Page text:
Holy smokes

He nestled his head into the rims of his coat and walked into the dark streets lit by nothing but lamps. His cigarette laid comfortably on his lower lip, unlit, and soggy from the rain that was pouring heavily. His dark black hair dripped water into the insides of his shirt, and his walk swayed sideways. Had it not been for the distinct smell of the first winter’s rain, he would’ve been assaulted by his own odor, a mixture of whiskey and sweat.

The cigarette refused to light, no matter how many times the fire from the lighter touched it, or how hard he dragged on it. He looked around, seeking a shelter from the rain, or risk another wet cigarette, only to find a large church on the other side of the road, with closed doors, and a large arch that extended forward enough to shelter him. He ran across the road, up the stairs, and took out a cigarette. He lit it, and laid back on the door that suddenly swung open, leaving him suspended in air for a moment’s notice. Realizing his imminent trajectory to the ground, he tried grasping the air in front of him.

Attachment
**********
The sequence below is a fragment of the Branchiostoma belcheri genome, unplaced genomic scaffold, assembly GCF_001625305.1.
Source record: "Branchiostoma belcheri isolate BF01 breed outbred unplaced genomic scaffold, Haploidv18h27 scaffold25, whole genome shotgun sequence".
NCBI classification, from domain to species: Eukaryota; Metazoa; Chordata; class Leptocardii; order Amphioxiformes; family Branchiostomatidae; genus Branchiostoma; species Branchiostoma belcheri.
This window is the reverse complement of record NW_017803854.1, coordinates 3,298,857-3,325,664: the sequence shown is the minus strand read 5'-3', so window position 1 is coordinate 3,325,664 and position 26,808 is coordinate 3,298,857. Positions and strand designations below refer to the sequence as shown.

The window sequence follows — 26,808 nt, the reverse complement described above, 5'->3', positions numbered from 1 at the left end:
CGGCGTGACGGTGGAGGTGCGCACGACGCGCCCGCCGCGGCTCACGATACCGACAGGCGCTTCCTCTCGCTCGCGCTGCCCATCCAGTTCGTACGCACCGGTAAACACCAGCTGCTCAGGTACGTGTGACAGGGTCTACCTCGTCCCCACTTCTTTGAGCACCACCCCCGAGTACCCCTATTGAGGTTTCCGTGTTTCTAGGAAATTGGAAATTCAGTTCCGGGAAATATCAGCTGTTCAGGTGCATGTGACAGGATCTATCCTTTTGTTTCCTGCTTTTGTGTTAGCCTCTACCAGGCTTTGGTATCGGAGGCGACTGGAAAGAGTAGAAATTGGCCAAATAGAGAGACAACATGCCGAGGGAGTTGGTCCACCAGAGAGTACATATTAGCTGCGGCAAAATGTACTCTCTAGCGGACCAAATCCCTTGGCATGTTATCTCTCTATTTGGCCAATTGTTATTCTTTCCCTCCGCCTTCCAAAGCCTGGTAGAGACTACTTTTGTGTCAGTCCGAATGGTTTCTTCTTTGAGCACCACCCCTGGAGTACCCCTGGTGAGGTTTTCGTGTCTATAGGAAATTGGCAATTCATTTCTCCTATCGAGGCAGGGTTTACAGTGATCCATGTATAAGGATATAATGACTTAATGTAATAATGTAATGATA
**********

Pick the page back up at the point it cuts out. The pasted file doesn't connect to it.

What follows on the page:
His body’s thud echoed throughout the candle lit church. He lifted his neck upwards, his cigarette still in his mouth, and saw a statue of Jesus on top a platform at the far end of the church. He let out a little groan that left his lips with a gust of cigarette smoke, stood up, and closed the large doors. He shook himself like a wet dog, and jumped up and down, forcing the water onto the ground, and started walking up to the large statue.

“Why the long face, pal?” he asked.

The statue stared back with a solemn pain.

“You and me both.” he nodded back, and sat on a bench facing the suspended God, and took another drag of his cigarette.